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  1. A General Schema for Bilateral Proof Rules.Ryan Simonelli - 2024 - Journal of Philosophical Logic.
    Bilateral proof systems, which provide rules for both affirming and denying sentences, have been prominent in the development of proof-theoretic semantics for classical logic in recent years. However, such systems provide a substantial amount of freedom in the formulation of the rules, and, as a result, a number of different sets of rules have been put forward as definitive of the meanings of the classical connectives. In this paper, I argue that a single general schema for bilateral proof rules has (...)
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  • Logical Multilateralism.Heinrich Wansing & Sara Ayhan - 2023 - Journal of Philosophical Logic 52 (6):1603-1636.
    In this paper we will consider the existing notions of bilateralism in the context of proof-theoretic semantics and propose, based on our understanding of bilateralism, an extension to logical multilateralism. This approach differs from what has been proposed under this name before in that we do not consider multiple speech acts as the core of such a theory but rather multiple consequence relations. We will argue that for this aim the most beneficial proof-theoretical realization is to use sequent calculi with (...)
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  • Identity and Harmony and Modality.Julian J. Schlöder - 2023 - Journal of Philosophical Logic 52 (5):1269-1294.
    Stephen Read presented harmonious inference rules for identity in classical predicate logic. I demonstrate here how this approach can be generalised to a setting where predicate logic has been extended with epistemic modals. In such a setting, identity has two uses. A rigid one, where the identity of two referents is preserved under epistemic possibility, and a non-rigid one where two identical referents may differ under epistemic modality. I give rules for both uses. Formally, I extend Quantified Epistemic Multilateral Logic (...)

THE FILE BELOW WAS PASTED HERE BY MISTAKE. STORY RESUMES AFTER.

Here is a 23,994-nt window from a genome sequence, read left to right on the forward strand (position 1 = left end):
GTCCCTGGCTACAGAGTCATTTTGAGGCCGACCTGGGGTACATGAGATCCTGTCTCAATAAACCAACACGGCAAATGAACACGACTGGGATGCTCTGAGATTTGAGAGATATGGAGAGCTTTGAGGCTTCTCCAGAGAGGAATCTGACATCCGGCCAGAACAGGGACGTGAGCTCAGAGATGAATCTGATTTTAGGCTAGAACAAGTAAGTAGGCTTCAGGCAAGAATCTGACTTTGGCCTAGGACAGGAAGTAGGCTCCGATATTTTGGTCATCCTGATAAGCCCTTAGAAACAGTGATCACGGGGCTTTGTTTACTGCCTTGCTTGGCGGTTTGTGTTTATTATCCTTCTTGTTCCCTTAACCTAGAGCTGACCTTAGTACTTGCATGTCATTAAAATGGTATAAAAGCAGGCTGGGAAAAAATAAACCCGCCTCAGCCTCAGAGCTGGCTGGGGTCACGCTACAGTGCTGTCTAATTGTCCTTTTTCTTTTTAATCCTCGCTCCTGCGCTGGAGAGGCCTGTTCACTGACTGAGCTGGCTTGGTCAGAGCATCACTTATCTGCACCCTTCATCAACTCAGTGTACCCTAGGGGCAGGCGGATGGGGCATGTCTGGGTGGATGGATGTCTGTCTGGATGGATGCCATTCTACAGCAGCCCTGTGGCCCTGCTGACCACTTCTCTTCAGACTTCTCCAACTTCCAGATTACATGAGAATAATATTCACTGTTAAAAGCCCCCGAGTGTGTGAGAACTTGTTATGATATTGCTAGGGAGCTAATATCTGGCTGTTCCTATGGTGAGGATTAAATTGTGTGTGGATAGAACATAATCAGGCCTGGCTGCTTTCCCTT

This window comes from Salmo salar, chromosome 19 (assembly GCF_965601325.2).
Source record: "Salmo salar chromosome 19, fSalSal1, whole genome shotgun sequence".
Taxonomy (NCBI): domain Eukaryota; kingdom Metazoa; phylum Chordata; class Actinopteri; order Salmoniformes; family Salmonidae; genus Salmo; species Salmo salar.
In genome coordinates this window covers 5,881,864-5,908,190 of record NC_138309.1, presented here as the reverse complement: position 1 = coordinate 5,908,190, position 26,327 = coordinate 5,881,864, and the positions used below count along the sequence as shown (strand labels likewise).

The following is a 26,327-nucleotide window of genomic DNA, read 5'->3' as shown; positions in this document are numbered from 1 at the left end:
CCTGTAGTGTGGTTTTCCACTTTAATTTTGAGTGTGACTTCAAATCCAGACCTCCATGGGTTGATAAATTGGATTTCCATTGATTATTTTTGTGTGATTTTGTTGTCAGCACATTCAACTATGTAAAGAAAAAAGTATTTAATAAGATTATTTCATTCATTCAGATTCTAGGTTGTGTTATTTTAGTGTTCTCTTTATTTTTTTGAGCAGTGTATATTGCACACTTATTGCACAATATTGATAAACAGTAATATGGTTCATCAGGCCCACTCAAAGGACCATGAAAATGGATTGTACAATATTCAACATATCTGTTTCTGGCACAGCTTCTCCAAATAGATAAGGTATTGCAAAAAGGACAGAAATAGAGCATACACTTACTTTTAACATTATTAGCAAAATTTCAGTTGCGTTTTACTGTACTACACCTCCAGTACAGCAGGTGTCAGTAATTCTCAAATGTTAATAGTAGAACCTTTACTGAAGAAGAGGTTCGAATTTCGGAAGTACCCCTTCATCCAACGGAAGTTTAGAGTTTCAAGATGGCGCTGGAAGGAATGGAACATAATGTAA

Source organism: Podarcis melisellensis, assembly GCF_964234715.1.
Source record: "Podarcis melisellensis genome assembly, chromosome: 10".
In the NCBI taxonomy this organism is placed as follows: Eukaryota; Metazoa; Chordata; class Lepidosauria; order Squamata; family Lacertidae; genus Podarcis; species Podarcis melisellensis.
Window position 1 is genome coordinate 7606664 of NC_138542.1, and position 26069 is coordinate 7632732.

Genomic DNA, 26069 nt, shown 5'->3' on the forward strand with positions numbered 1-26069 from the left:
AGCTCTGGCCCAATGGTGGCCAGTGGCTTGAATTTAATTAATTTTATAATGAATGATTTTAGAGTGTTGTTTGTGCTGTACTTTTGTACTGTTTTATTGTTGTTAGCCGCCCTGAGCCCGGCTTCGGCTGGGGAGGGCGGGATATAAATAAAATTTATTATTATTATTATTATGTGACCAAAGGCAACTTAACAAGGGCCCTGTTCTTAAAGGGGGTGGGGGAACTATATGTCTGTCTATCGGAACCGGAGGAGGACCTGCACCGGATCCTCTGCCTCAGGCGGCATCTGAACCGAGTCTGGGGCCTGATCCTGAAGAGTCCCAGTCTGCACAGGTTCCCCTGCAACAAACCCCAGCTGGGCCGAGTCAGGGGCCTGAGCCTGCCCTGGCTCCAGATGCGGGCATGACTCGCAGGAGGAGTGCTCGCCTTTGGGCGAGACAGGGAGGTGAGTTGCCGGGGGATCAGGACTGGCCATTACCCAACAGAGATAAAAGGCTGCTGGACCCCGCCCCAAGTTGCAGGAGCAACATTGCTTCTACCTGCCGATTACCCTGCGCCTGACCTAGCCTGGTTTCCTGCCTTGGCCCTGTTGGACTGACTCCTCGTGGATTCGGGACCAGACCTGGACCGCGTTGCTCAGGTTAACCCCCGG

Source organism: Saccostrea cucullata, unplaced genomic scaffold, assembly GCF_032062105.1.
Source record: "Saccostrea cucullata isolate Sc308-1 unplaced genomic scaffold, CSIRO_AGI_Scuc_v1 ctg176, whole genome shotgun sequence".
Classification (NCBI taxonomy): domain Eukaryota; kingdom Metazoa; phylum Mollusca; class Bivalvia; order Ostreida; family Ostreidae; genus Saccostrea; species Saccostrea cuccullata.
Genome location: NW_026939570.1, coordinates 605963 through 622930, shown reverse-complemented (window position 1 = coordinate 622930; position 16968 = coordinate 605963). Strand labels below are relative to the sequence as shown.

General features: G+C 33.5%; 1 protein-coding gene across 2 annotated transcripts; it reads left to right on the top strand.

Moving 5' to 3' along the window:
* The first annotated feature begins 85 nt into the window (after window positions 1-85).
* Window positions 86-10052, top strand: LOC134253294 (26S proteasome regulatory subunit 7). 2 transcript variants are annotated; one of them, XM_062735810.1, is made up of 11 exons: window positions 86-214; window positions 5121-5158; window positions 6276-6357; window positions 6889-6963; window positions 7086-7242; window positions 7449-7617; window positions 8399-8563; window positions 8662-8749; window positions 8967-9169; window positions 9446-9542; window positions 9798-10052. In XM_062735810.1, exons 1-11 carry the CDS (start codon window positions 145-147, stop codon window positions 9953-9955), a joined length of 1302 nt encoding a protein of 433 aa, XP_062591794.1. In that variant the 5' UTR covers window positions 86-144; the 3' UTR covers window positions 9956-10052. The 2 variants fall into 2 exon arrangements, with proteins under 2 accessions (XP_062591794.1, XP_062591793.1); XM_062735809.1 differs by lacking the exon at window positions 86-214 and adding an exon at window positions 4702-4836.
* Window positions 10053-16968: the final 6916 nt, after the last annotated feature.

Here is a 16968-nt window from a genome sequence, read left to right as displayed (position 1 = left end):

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  • Weak Assertion.Luca Incurvati & Julian J. Schlöder - 2019 - Philosophical Quarterly 69 (277):741-770.
    We present an inferentialist account of the epistemic modal operator might. Our starting point is the bilateralist programme. A bilateralist explains the operator not in terms of the speech act of rejection ; we explain the operator might in terms of weak assertion, a speech act whose existence we argue for on the basis of linguistic evidence. We show that our account of might provides a solution to certain well-known puzzles about the semantics of modal vocabulary whilst retaining classical logic. (...)
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  • Meta-inferences and Supervaluationism.Luca Incurvati & Julian J. Schlöder - 2021 - Journal of Philosophical Logic 51 (6):1549-1582.
    Many classically valid meta-inferences fail in a standard supervaluationist framework. This allegedly prevents supervaluationism from offering an account of good deductive reasoning. We provide a proof system for supervaluationist logic which includes supervaluationistically acceptable versions of the classical meta-inferences. The proof system emerges naturally by thinking of truth as licensing assertion, falsity as licensing negative assertion and lack of truth-value as licensing rejection and weak assertion. Moreover, the proof system respects well-known criteria for the admissibility of inference rules. Thus, supervaluationists (...)